By Alejandra Loera
By Adam Lovinus
By Gustavo Arellano
By Nate Jackson
By Marcus Alan Goldberg
By Reyan Ali
By Gustavo Arellano
By Nate Jackson
Fully a third of recorded music between 1948 and 1956 was about how much the guys making the music enjoyed making the music, and the remainder was about what they did with the remainder of their days—drinks they drank, food they ate, girls they pestered and punctured, sort of a schedule for life at its liveliest ideal, and what lively days those were. Richard Meltzer would say: "There was once something rare, precious and beautiful about the utterances of rock & roll people," and isn't there some finality in that sentence? Makes you wanna leave flowers.
He called it primacy and I'm not sure what to call it myself but I think I miss the same thing—ridiculously genuine songs about impulse ("Take your money and put it in a bank/you got it made or so you THANK!") or circumstance ("Miss Maggie Ann, my car won't start again!") or just ridiculousness ("Sweet words of pizmotality/and discuss the puppetutes of love/and put 'em together and whatdayou have?") and there isn't a very long line of people who remember how or why to try and keep this up. Jonathan Richman is America's angel about this and he says: "The USA has changed somehow that I can't name…/A cold cold era has begun/things were bad before/there was lots of loneliness/but in 1965 it was not like this!"
So summary says: they don't make them like they used to and that's why Matt McCluer has to make it on his own. A lot of the middle wave of American rock & roll (post-"Heartbreak Hotel," pre-Altamont) rooted up from places not unlike Costa Mesa (Hawthorne wasn't even really as nice) so of course a little group like McCluer and friends could come up there as likely as anywhere. For a little while there, Costa Mesa had this garage full of guys just sailing on the spirit of 1965. Dirdy Birdy and Blank Tapes and Part the Clouds (and more I probably missed) and everyone with their own elastic semi-solo project and I think they saw well where they stood: "I'm the one who's waiting for snow in the summertime/snow in the summertime!" sang Jason Medina (with McCluer and Matt Adams and drummer Joel Williams behind him) and then a guitar solo just racing past—"Your Bird Can Sing" and fly a loop-the-loop out the window, too.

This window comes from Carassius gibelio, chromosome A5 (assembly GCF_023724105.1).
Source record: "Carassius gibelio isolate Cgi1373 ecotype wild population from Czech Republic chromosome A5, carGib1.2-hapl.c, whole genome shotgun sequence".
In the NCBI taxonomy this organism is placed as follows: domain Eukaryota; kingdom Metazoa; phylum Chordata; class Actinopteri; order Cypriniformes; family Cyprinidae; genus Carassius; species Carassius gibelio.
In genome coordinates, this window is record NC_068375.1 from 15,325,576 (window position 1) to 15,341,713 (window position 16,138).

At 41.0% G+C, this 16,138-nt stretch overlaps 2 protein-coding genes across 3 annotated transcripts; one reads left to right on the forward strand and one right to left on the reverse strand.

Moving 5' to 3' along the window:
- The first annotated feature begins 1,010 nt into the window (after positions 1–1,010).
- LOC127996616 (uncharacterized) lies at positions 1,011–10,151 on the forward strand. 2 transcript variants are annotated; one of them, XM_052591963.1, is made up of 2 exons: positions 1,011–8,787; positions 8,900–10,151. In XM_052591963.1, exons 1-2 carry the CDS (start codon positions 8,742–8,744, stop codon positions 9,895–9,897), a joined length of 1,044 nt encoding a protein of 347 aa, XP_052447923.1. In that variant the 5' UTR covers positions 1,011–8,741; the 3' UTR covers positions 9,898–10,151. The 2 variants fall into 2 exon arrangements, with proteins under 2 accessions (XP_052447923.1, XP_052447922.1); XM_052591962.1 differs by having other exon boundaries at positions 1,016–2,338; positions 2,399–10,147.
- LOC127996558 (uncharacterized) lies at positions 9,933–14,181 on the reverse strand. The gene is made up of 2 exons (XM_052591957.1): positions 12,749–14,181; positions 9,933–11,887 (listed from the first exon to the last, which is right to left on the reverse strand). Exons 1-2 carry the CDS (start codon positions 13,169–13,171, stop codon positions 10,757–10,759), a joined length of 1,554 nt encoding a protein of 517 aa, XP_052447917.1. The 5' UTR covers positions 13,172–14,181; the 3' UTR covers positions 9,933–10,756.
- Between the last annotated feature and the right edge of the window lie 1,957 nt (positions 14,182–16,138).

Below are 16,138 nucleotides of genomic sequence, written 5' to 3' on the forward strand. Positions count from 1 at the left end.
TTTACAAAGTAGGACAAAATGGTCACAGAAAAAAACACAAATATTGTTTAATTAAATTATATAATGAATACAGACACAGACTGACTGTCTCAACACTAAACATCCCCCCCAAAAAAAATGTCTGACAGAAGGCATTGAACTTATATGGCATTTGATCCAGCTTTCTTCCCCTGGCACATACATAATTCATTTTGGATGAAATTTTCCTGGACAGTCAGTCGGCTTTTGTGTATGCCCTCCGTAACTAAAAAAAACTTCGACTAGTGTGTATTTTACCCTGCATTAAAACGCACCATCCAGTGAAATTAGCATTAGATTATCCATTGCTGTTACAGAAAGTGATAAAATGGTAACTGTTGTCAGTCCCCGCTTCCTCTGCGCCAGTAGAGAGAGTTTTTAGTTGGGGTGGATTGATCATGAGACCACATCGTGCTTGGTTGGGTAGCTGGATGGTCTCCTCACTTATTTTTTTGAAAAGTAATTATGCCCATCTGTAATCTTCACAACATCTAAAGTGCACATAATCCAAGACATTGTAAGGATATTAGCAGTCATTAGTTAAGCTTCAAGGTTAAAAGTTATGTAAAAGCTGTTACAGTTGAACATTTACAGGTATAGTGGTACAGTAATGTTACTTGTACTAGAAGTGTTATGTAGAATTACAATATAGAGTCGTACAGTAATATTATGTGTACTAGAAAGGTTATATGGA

But it doesn't snow much in Costa Mesa so most of the recordings sort of drifted down only on self-released CDs or CDRs. McCluer had some of the best. He wrote the last half of a 2004 collab with singer Kathryn Jensen and it sounded like the Bill Fay demos that came out that same year (five stars for that and it sounds like Nick Drake, said international press) and it also sounded like Steve Took (other guy in T. Rex) and the Kinks and the weird early VU demos where the hiss sucks up half the sound and wow, what a little record. And what a nice way to meet McCluer. I don't think there's a faked line in his lyrics; there's a part in "Motel Blues" where Loudon Wainwright sings about a "Styrofoam ice bucket full of ice" and you can suddenly see a year of the guy's life, and McCluer was doing the same thing.
So this year he puts out a new record (backed variously by Adams, Medina and collaborator Sean Parent) and it's called A Good Day to Rock and it's got a rainbow all over the front, and if this was anyone else I'd already be thumbing through the joke file but McCluer makes the weather report a title track—the air is sweet, the sun is shinin'!—and makes that a love song about the opportunity to write a rock song: "Opened my eyes!" says the very first line and so McCluer wakes up because out in the street people swarming like bees/on every corner revolutionaries/yeah!
This record is McCluer's rock record but it's a gentle rock record and it sounds like the power-pop that was falling out of CBGBs in 1975, which was the fallout from all the records that came out in 1965. This is a generous genre for the auteur type: Alex Chilton and Chris Stamey or Nick Lowe or scooting farther up the calendar for Bill Fox's Mice in Ohio or David McCombs in the first few years of the Triffids, maybe the Roback brothers in Rain Parade or Robert Pollard who came in lots later with just the same sense. All these guys liked harmonies over the 4/4 drums they grew up on and they just looked around the house ("Black insects crawl on yellow walls/they seem to move but they don't move anyplace at all…") anytime they needed a song. And Good Daycould swap with all of those: lose here, gain there, sum it out and examine the lesson learned in two minutes or so—all part of the liveliest life. "Take care/keep clean/don't tell lies about the places you've been/you've only got one life/and it's shrinking every day," sang McCombs, and that was how you had to do it.
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